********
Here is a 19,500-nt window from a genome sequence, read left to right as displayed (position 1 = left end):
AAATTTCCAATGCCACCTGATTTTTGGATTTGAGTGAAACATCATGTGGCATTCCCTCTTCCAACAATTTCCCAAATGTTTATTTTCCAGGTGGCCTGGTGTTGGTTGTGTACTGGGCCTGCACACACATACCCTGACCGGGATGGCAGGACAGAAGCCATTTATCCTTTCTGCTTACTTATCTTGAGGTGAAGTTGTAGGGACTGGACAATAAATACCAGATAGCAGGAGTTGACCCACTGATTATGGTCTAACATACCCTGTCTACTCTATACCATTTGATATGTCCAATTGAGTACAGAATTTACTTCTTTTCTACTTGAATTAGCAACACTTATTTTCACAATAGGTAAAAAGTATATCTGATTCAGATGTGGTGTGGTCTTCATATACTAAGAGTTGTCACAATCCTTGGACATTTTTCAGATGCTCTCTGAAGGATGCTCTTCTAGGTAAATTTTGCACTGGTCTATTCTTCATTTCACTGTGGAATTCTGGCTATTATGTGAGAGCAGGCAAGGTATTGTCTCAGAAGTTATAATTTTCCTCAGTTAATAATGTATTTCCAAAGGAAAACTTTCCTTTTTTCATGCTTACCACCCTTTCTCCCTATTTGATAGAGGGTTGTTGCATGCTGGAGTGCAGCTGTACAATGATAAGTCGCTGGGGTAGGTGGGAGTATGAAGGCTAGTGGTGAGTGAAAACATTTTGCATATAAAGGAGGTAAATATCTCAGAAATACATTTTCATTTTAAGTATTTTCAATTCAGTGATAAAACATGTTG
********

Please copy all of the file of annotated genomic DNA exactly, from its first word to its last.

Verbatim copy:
Here is a 19,500-nt window from a genome sequence, read left to right as displayed (position 1 = left end):
AAATTTCCAATGCCACCTGATTTTTGGATTTGAGTGAAACATCATGTGGCATTCCCTCTTCCAACAATTTCCCAAATGTTTATTTTCCAGGTGGCCTGGTGTTGGTTGTGTACTGGGCCTGCACACACATACCCTGACCGGGATGGCAGGACAGAAGCCATTTATCCTTTCTGCTTACTTATCTTGAGGTGAAGTTGTAGGGACTGGACAATAAATACCAGATAGCAGGAGTTGACCCACTGATTATGGTCTAACATACCCTGTCTACTCTATACCATTTGATATGTCCAATTGAGTACAGAATTTACTTCTTTTCTACTTGAATTAGCAACACTTATTTTCACAATAGGTAAAAAGTATATCTGATTCAGATGTGGTGTGGTCTTCATATACTAAGAGTTGTCACAATCCTTGGACATTTTTCAGATGCTCTCTGAAGGATGCTCTTCTAGGTAAATTTTGCACTGGTCTATTCTTCATTTCACTGTGGAATTCTGGCTATTATGTGAGAGCAGGCAAGGTATTGTCTCAGAAGTTATAATTTTCCTCAGTTAATAATGTATTTCCAAAGGAAAACTTTCCTTTTTTCATGCTTACCACCCTTTCTCCCTATTTGATAGAGGGTTGTTGCATGCTGGAGTGCAGCTGTACAATGATAAGTCGCTGGGGTAGGTGGGAGTATGAAGGCTAGTGGTGAGTGAAAACATTTTGCATATAAAGGAGGTAAATATCTCAGAAATACATTTTCATTTTAAGTATTTTCAATTCAGTGATAAAACATGTTG